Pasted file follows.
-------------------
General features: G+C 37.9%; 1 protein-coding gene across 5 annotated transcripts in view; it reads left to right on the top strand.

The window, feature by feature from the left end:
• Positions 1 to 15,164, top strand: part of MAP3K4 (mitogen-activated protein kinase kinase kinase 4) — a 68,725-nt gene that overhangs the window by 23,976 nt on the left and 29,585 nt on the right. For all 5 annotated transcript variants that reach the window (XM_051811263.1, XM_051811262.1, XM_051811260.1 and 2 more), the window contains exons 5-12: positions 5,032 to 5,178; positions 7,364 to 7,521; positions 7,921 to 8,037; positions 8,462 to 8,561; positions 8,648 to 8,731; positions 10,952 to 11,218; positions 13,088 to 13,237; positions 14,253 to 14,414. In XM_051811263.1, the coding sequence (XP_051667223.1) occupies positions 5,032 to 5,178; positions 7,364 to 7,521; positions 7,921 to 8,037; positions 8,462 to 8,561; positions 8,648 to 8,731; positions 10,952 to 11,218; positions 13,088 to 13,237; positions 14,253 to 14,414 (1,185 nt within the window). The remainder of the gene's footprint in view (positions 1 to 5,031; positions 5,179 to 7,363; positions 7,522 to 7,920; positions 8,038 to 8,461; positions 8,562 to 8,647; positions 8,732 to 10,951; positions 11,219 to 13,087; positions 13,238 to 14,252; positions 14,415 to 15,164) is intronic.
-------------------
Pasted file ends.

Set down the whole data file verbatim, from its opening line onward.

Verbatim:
General features: G+C 37.9%; 1 protein-coding gene across 5 annotated transcripts in view; it reads left to right on the top strand.

The window, feature by feature from the left end:
• Positions 1 to 15,164, top strand: part of MAP3K4 (mitogen-activated protein kinase kinase kinase 4) — a 68,725-nt gene that overhangs the window by 23,976 nt on the left and 29,585 nt on the right. For all 5 annotated transcript variants that reach the window (XM_051811263.1, XM_051811262.1, XM_051811260.1 and 2 more), the window contains exons 5-12: positions 5,032 to 5,178; positions 7,364 to 7,521; positions 7,921 to 8,037; positions 8,462 to 8,561; positions 8,648 to 8,731; positions 10,952 to 11,218; positions 13,088 to 13,237; positions 14,253 to 14,414. In XM_051811263.1, the coding sequence (XP_051667223.1) occupies positions 5,032 to 5,178; positions 7,364 to 7,521; positions 7,921 to 8,037; positions 8,462 to 8,561; positions 8,648 to 8,731; positions 10,952 to 11,218; positions 13,088 to 13,237; positions 14,253 to 14,414 (1,185 nt within the window). The remainder of the gene's footprint in view (positions 1 to 5,031; positions 5,179 to 7,363; positions 7,522 to 7,920; positions 8,038 to 8,461; positions 8,562 to 8,647; positions 8,732 to 10,951; positions 11,219 to 13,087; positions 13,238 to 14,252; positions 14,415 to 15,164) is intronic.